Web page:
For applications with a significantly large number of users and groups, using external group membership can have a significant performance improvement. This will be the subject of a future blog post.
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The most critical aspect of dispatcher performance is to ensure as much content on the site is cached as possible. Sling Selectors and Suffixes can be used in the place of query strings to create dynamic, but still cachable pages. All query strings not needed for server-side processing (such as campaign ID’s), should be ignored by the dispatcher.
Blocking non-authorized requests will help prevent DDOS attacks as well as reducing server time serving invalid requests.
Balancing the needs of referential content and creating a structure to allow a lower stats level will help ensure that replication does not need to invalidate the entire cache.
From a delivery perspective, the dispatcher web engine should be configured to optimize the delivery of the website to the user’s browser. This includes client-side caching, compression and HTTP/2 support. mod_pagespeed can provide a “quickstart” for optimizing dispatcher performance, though not all options are appropriate for every site.
For content that needs to be individualized to the user, leveraging Ajax or Sling Dynamic Includes can allow for creating a personalized experience. For personalizing content via segments, leveraging Adobe Target brings a much more powerful, marketing-friendly tool for personalizing content, so we would recommend using Target over personalizing via segments in AEM.
Though AEM does support an integration to edit Targeted content in AEM, generally we would recommend authoring Targeted content in Target as it offers a richer, nicer experience and requires less client-side code to execute.
Managing redirects from the legacy system can also be an issue when there is a large number of legacy redirects. Perficient contributed a tool for managing these redirects to ACS AEM Commons called Redirect Map Manager. With this tool, each migrated page can indicate its legacy URL, marketers can define vanity URLs and lists of redirects can be loaded as flat files.
In the end, what users care about is how fast the website loads. Optimizing the server performance will not overcome a poorly developed HTML page.
Images represent the largest assets served on most websites, thus resizing images to the smallest workable size represents one of the biggest wins for optimizing website performance.
There are a number of options to resize images in Adobe, including:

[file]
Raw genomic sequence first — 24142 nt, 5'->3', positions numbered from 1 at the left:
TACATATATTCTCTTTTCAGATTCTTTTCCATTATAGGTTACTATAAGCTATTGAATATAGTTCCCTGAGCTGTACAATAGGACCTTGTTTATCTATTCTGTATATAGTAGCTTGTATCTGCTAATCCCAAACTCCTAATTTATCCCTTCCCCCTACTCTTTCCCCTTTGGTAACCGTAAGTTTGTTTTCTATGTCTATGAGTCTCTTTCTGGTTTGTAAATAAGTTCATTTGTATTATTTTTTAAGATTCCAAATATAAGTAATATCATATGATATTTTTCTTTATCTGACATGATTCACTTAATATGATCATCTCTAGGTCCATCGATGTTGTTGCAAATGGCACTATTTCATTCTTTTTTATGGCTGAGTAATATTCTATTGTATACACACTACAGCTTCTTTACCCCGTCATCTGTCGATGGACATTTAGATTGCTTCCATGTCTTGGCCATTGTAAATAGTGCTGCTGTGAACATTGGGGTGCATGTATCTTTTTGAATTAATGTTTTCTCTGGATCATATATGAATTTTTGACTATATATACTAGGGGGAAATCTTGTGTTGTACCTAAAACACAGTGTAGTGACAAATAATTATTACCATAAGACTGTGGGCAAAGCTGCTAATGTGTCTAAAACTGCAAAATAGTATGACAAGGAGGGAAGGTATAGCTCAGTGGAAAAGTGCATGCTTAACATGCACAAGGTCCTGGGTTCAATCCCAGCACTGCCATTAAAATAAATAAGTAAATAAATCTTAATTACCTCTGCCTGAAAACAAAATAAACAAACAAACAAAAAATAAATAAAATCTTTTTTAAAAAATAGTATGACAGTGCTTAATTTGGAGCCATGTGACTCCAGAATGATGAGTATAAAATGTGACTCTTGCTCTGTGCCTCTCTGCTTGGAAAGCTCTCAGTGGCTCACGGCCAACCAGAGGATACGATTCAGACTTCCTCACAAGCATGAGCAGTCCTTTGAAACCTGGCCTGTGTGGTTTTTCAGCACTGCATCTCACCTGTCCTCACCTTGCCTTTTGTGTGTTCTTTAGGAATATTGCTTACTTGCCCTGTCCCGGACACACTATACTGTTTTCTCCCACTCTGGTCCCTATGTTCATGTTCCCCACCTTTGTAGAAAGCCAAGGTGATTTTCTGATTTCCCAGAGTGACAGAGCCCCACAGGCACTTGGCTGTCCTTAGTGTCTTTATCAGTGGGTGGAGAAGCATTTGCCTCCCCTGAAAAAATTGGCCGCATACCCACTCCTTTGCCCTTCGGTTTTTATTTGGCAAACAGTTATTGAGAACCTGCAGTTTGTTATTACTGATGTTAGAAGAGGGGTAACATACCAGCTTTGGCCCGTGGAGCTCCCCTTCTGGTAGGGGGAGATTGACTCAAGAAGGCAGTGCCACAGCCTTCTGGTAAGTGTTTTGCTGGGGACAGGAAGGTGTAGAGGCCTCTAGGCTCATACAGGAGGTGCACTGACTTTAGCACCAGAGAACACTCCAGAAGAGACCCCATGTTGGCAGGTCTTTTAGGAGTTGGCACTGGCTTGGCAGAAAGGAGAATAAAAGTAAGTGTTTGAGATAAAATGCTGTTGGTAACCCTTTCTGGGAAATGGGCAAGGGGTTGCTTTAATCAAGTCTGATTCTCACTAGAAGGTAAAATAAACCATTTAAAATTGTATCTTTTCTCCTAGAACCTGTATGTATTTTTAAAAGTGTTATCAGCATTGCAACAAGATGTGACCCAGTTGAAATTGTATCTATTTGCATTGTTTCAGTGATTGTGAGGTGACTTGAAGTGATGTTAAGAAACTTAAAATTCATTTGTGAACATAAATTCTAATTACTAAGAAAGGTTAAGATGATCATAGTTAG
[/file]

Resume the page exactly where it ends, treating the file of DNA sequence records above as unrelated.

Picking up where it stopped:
- Core Components Adaptive Images – Most useful for out of the box image components
- ACS AEM Commons Named Image Transformations – Useful for retrofitting existing components or sizing images in a non-Adaptive image-based component
- Adobe Dynamic Media – The most powerful option, especially useful for sharing images with multiple Adobe and non-Adobe tools
No matter which option you choose, optimizing image sizes is a must for delivering a performant site.
Optimizing Digital Marketing Tags
The most basic step is optimizing marketing tag delivery via a Tag Management System such as Launch by Adobe. The Tag Management System should deliver all tags and avoid multiple includes. To avoid page flicker, Adobe Target should be integrated into the body or head, as high as possible.
Consider integrating Launch via Asynchronous deployment instead of the default synchronous method.
Teams should careful consider which tags to execute immediately and which to defer to balance the needs of the marketing teams to measure and optimize and the performance needs of users.
Single Page Applications
To determine whether or not to implement an application in a SPA, consider what kind of application you are creating. Is this a content application or a functional application? Functional applications such as profile editors, social interactions and customer portals fit well into the SPA model, but managing a content-heavy site such as a marketing website, documentation portal or intranet proves cumbersome with a SPA.
Where to Start
With all of these potential ideas on how to ensure website performance with Adobe, where should you start? It’s best to start front to back. Use a performance testing tool such as Google Page Speed Insights or GTMetrics to identify issues directly impacting users and work backward through the stack identifying and optimizing issues.
Thanks to the following people for contributing ideas and feedback for this post: